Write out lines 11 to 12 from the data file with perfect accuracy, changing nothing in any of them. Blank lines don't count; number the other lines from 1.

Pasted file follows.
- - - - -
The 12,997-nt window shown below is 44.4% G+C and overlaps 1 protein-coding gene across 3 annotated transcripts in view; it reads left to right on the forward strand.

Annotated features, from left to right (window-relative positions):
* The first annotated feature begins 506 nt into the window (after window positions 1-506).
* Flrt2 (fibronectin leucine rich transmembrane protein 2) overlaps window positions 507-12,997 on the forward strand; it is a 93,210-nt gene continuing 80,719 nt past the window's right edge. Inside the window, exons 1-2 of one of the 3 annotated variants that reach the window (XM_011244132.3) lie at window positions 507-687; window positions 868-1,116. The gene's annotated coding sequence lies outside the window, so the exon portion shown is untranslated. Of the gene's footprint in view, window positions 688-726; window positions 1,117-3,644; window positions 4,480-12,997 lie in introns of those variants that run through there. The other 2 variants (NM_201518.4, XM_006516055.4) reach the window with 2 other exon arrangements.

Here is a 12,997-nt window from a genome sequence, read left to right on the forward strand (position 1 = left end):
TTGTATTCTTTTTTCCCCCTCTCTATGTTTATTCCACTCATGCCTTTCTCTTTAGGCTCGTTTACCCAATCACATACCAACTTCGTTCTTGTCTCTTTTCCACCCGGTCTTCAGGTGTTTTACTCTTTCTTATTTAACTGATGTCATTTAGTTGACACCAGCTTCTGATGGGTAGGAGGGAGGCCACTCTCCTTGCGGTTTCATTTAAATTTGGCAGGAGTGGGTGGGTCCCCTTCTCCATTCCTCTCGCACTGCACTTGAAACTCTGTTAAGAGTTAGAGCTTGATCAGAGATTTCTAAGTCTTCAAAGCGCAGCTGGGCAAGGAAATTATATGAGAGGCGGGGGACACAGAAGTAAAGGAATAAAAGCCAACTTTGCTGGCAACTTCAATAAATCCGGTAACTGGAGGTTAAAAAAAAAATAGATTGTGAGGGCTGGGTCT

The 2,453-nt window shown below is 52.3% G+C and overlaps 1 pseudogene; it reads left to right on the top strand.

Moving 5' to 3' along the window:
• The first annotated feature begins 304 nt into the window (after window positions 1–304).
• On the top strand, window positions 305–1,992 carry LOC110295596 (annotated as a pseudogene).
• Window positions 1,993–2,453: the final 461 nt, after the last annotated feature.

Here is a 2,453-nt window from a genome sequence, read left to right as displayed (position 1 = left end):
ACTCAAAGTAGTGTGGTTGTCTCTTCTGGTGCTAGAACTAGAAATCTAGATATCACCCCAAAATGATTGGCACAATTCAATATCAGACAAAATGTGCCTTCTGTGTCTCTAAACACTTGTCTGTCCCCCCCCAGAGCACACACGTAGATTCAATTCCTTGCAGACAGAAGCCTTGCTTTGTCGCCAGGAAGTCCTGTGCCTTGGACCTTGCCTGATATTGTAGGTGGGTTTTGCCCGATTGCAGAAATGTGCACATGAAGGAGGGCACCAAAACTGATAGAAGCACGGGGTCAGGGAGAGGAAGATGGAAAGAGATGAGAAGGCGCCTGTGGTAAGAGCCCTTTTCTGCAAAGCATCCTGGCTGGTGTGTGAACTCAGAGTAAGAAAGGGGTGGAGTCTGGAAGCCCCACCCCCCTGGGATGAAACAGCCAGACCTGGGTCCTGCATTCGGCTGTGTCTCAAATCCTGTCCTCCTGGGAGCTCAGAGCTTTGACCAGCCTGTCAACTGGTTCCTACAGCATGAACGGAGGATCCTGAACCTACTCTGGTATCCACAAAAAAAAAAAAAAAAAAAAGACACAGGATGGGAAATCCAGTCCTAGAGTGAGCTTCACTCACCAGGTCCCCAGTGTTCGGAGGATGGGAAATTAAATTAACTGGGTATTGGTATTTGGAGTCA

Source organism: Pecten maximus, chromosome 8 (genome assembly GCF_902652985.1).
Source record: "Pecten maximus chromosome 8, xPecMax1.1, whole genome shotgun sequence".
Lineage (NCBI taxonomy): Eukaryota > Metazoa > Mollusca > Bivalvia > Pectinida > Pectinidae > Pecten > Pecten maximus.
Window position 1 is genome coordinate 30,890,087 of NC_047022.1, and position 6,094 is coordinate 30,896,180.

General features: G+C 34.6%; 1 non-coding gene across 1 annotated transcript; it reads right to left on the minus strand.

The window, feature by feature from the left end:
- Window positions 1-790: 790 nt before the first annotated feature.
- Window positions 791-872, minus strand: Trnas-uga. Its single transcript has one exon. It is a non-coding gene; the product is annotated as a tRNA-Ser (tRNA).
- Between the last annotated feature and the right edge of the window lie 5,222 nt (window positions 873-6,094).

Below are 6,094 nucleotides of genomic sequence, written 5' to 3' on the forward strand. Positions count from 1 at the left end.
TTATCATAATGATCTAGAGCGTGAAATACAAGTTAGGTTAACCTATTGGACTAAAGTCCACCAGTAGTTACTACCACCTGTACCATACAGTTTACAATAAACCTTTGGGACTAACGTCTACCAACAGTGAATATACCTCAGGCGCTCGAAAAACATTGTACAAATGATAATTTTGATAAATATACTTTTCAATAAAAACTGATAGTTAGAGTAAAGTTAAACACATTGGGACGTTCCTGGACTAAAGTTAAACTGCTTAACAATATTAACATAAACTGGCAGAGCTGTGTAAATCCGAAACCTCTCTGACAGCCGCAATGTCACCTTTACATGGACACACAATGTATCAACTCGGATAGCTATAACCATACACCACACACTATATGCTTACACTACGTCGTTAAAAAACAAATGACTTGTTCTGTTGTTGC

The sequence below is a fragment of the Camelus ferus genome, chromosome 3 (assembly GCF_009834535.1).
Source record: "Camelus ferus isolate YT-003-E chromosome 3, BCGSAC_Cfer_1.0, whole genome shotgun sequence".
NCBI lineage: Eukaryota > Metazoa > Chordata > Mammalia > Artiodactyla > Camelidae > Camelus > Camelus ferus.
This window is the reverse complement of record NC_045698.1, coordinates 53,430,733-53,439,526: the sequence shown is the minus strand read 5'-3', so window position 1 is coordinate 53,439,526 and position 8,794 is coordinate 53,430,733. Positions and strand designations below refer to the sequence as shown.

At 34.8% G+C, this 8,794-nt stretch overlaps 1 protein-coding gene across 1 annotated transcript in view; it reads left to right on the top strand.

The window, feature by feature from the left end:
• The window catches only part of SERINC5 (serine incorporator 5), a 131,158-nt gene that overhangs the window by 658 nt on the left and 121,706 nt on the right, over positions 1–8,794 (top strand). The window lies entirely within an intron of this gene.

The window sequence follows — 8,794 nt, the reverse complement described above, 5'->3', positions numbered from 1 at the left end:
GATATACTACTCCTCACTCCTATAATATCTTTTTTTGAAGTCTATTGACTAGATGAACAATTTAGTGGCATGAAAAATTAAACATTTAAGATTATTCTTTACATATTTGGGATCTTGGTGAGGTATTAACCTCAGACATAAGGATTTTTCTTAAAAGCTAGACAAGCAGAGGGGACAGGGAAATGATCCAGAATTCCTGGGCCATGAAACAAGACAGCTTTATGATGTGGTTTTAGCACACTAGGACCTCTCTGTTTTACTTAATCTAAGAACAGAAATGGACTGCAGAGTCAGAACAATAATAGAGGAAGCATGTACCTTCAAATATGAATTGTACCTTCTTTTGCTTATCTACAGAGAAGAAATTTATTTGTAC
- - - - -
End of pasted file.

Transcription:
• Window positions 1,993–2,453: the final 461 nt, after the last annotated feature.

Here is a 2,453-nt window from a genome sequence, read left to right as displayed (position 1 = left end):